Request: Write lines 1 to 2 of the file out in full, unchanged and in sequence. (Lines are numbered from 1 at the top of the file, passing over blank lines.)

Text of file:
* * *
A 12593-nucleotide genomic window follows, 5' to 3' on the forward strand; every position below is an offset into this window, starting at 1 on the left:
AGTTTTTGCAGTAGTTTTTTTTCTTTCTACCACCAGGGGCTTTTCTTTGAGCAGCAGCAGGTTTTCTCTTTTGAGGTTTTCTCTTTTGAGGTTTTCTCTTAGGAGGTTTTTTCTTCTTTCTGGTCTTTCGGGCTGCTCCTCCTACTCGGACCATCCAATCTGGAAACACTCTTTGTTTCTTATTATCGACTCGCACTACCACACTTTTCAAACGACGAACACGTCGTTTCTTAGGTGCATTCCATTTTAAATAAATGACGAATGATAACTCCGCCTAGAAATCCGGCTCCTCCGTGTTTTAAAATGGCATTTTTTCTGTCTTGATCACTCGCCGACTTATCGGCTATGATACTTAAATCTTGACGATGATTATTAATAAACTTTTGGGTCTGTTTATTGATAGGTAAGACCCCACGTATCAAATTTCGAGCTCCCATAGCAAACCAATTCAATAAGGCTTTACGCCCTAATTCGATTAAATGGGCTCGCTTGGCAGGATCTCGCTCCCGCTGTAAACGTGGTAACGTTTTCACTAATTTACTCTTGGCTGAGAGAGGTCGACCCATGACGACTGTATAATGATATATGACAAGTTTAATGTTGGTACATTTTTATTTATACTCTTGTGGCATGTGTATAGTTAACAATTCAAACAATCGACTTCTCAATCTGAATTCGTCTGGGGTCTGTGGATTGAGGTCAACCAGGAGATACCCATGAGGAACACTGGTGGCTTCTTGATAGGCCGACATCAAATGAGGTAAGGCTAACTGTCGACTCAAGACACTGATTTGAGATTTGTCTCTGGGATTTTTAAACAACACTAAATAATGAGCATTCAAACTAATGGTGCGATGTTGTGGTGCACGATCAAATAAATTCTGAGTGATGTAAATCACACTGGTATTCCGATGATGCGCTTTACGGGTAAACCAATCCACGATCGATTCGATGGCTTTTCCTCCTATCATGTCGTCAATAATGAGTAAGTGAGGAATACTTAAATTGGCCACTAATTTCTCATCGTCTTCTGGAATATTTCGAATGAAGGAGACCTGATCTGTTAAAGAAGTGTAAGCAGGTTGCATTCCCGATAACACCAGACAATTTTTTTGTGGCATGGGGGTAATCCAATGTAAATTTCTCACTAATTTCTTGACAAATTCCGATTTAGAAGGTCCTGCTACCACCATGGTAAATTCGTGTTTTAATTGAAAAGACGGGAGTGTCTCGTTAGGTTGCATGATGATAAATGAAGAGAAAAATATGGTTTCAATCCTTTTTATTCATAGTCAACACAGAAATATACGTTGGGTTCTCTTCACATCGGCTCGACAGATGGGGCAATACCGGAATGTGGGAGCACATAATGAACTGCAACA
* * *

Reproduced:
A 12593-nucleotide genomic window follows, 5' to 3' on the forward strand; every position below is an offset into this window, starting at 1 on the left:
AGTTTTTGCAGTAGTTTTTTTTCTTTCTACCACCAGGGGCTTTTCTTTGAGCAGCAGCAGGTTTTCTCTTTTGAGGTTTTCTCTTTTGAGGTTTTCTCTTAGGAGGTTTTTTCTTCTTTCTGGTCTTTCGGGCTGCTCCTCCTACTCGGACCATCCAATCTGGAAACACTCTTTGTTTCTTATTATCGACTCGCACTACCACACTTTTCAAACGACGAACACGTCGTTTCTTAGGTGCATTCCATTTTAAATAAATGACGAATGATAACTCCGCCTAGAAATCCGGCTCCTCCGTGTTTTAAAATGGCATTTTTTCTGTCTTGATCACTCGCCGACTTATCGGCTATGATACTTAAATCTTGACGATGATTATTAATAAACTTTTGGGTCTGTTTATTGATAGGTAAGACCCCACGTATCAAATTTCGAGCTCCCATAGCAAACCAATTCAATAAGGCTTTACGCCCTAATTCGATTAAATGGGCTCGCTTGGCAGGATCTCGCTCCCGCTGTAAACGTGGTAACGTTTTCACTAATTTACTCTTGGCTGAGAGAGGTCGACCCATGACGACTGTATAATGATATATGACAAGTTTAATGTTGGTACATTTTTATTTATACTCTTGTGGCATGTGTATAGTTAACAATTCAAACAATCGACTTCTCAATCTGAATTCGTCTGGGGTCTGTGGATTGAGGTCAACCAGGAGATACCCATGAGGAACACTGGTGGCTTCTTGATAGGCCGACATCAAATGAGGTAAGGCTAACTGTCGACTCAAGACACTGATTTGAGATTTGTCTCTGGGATTTTTAAACAACACTAAATAATGAGCATTCAAACTAATGGTGCGATGTTGTGGTGCACGATCAAATAAATTCTGAGTGATGTAAATCACACTGGTATTCCGATGATGCGCTTTACGGGTAAACCAATCCACGATCGATTCGATGGCTTTTCCTCCTATCATGTCGTCAATAATGAGTAAGTGAGGAATACTTAAATTGGCCACTAATTTCTCATCGTCTTCTGGAATATTTCGAATGAAGGAGACCTGATCTGTTAAAGAAGTGTAAGCAGGTTGCATTCCCGATAACACCAGACAATTTTTTTGTGGCATGGGGGTAATCCAATGTAAATTTCTCACTAATTTCTTGACAAATTCCGATTTAGAAGGTCCTGCTACCACCATGGTAAATTCGTGTTTTAATTGAAAAGACGGGAGTGTCTCGTTAGGTTGCATGATGATAAATGAAGAGAAAAATATGGTTTCAATCCTTTTTATTCATAGTCAACACAGAAATATACGTTGGGTTCTCTTCACATCGGCTCGACAGATGGGGCAATACCGGAATGTGGGAGCACATAATGAACTGCAACA